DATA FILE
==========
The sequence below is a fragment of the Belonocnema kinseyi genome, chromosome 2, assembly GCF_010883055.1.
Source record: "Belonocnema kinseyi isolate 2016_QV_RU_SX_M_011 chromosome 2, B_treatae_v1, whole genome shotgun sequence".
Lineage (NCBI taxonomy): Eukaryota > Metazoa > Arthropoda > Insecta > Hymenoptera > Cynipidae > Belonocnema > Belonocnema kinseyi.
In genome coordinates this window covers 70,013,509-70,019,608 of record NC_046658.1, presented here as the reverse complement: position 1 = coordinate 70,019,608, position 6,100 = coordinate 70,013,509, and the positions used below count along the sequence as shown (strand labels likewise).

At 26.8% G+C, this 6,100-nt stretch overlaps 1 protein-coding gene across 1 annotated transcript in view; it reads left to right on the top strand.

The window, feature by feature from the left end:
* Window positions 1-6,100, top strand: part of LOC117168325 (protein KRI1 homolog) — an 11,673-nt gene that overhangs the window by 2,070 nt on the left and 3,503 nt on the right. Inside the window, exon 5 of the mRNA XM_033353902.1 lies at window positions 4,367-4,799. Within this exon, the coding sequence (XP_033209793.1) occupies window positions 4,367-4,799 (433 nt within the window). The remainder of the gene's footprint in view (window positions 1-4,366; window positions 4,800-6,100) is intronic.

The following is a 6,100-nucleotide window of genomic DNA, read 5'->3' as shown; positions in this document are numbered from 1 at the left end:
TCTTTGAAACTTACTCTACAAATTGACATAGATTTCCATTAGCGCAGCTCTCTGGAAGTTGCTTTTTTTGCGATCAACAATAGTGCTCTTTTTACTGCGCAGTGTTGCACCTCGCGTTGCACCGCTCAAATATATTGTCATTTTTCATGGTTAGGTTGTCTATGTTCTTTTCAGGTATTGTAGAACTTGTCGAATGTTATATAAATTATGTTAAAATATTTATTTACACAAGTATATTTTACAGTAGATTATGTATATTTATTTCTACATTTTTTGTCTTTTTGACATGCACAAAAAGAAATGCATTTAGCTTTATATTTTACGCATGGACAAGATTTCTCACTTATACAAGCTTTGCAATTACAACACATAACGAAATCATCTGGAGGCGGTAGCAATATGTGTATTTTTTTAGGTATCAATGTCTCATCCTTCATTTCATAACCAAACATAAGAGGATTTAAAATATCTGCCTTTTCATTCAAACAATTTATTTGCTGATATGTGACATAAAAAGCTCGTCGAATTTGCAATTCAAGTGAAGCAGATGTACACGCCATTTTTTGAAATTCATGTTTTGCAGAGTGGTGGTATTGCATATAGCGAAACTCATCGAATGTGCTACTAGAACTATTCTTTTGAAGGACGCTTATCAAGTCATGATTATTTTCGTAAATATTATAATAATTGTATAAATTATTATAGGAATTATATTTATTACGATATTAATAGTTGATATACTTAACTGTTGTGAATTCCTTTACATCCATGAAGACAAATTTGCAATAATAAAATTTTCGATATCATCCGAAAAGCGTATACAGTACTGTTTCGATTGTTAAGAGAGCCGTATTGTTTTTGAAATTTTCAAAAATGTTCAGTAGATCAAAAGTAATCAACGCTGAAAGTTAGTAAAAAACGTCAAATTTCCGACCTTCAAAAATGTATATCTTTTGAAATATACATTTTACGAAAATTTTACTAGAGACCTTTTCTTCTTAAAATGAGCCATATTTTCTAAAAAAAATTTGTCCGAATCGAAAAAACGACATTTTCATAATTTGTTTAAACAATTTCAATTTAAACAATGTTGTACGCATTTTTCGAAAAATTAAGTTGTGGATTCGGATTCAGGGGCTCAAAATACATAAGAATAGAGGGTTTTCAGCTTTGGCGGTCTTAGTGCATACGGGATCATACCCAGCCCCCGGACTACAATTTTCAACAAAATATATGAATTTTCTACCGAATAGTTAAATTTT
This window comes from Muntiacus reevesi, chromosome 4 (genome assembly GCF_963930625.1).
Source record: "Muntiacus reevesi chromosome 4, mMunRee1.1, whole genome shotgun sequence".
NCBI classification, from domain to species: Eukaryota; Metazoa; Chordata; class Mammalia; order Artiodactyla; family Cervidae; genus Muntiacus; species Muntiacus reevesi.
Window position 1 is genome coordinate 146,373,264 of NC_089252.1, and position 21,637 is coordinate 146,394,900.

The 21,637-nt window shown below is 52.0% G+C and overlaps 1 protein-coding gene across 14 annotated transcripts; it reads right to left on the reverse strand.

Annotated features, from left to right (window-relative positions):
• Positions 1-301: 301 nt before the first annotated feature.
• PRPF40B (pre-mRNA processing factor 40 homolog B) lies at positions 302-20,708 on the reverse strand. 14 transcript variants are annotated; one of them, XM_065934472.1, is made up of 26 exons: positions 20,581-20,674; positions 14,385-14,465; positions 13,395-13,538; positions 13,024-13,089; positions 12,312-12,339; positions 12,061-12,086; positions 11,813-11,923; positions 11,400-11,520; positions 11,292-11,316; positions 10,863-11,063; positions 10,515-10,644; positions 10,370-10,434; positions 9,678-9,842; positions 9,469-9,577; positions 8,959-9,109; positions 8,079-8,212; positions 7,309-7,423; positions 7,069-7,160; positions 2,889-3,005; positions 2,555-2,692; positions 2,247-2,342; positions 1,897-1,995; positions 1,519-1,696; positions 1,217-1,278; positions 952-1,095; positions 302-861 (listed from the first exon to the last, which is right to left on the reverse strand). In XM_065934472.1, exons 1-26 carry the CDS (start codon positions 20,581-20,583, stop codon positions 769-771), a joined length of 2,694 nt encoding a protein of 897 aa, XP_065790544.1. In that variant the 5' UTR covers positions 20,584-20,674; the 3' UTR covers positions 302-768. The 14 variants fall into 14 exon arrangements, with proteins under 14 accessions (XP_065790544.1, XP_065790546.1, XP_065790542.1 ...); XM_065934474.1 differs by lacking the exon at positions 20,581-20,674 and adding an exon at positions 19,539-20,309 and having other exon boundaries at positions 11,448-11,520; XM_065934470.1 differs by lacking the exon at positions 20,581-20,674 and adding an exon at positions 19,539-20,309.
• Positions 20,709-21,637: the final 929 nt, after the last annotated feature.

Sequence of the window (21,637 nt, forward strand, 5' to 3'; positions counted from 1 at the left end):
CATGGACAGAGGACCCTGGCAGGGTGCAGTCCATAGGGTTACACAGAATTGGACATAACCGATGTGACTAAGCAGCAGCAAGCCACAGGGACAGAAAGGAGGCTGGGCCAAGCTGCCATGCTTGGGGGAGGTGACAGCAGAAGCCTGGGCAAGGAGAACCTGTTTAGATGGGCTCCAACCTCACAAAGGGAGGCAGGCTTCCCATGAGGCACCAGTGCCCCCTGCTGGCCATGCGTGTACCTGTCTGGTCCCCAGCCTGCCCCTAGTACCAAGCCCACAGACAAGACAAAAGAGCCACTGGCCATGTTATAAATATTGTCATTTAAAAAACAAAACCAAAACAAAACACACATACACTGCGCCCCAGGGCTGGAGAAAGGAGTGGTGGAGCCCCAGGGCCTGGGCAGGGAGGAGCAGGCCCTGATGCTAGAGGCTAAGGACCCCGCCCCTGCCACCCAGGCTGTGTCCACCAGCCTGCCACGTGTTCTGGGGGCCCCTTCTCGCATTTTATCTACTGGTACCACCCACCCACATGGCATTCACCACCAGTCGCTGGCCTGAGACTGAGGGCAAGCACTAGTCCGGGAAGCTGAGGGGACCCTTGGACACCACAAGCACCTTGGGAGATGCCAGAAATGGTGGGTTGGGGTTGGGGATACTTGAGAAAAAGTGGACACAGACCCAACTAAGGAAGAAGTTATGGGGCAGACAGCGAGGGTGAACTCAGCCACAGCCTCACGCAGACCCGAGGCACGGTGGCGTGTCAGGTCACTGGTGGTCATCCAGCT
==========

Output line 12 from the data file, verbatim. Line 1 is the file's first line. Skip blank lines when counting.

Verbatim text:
NCBI classification, from domain to species: Eukaryota; Metazoa; Chordata; class Mammalia; order Artiodactyla; family Cervidae; genus Muntiacus; species Muntiacus reevesi.